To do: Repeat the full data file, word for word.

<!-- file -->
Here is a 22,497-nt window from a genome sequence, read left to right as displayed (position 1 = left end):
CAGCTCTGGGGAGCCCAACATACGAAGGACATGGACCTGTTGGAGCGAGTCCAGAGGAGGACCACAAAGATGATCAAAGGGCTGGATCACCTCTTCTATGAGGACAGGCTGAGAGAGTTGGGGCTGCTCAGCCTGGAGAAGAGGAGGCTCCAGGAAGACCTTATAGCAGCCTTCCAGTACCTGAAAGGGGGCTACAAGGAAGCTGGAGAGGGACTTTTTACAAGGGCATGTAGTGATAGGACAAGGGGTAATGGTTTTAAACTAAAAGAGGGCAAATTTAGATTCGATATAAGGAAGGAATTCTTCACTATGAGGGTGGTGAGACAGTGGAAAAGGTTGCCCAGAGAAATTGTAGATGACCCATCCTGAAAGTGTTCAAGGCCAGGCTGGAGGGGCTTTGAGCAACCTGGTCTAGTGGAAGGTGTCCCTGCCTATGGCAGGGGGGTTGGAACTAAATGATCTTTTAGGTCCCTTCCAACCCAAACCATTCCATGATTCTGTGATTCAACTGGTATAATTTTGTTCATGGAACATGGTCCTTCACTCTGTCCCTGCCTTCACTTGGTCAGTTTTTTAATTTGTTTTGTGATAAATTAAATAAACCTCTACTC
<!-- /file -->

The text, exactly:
Here is a 22,497-nt window from a genome sequence, read left to right as displayed (position 1 = left end):
CAGCTCTGGGGAGCCCAACATACGAAGGACATGGACCTGTTGGAGCGAGTCCAGAGGAGGACCACAAAGATGATCAAAGGGCTGGATCACCTCTTCTATGAGGACAGGCTGAGAGAGTTGGGGCTGCTCAGCCTGGAGAAGAGGAGGCTCCAGGAAGACCTTATAGCAGCCTTCCAGTACCTGAAAGGGGGCTACAAGGAAGCTGGAGAGGGACTTTTTACAAGGGCATGTAGTGATAGGACAAGGGGTAATGGTTTTAAACTAAAAGAGGGCAAATTTAGATTCGATATAAGGAAGGAATTCTTCACTATGAGGGTGGTGAGACAGTGGAAAAGGTTGCCCAGAGAAATTGTAGATGACCCATCCTGAAAGTGTTCAAGGCCAGGCTGGAGGGGCTTTGAGCAACCTGGTCTAGTGGAAGGTGTCCCTGCCTATGGCAGGGGGGTTGGAACTAAATGATCTTTTAGGTCCCTTCCAACCCAAACCATTCCATGATTCTGTGATTCAACTGGTATAATTTTGTTCATGGAACATGGTCCTTCACTCTGTCCCTGCCTTCACTTGGTCAGTTTTTTAATTTGTTTTGTGATAAATTAAATAAACCTCTACTC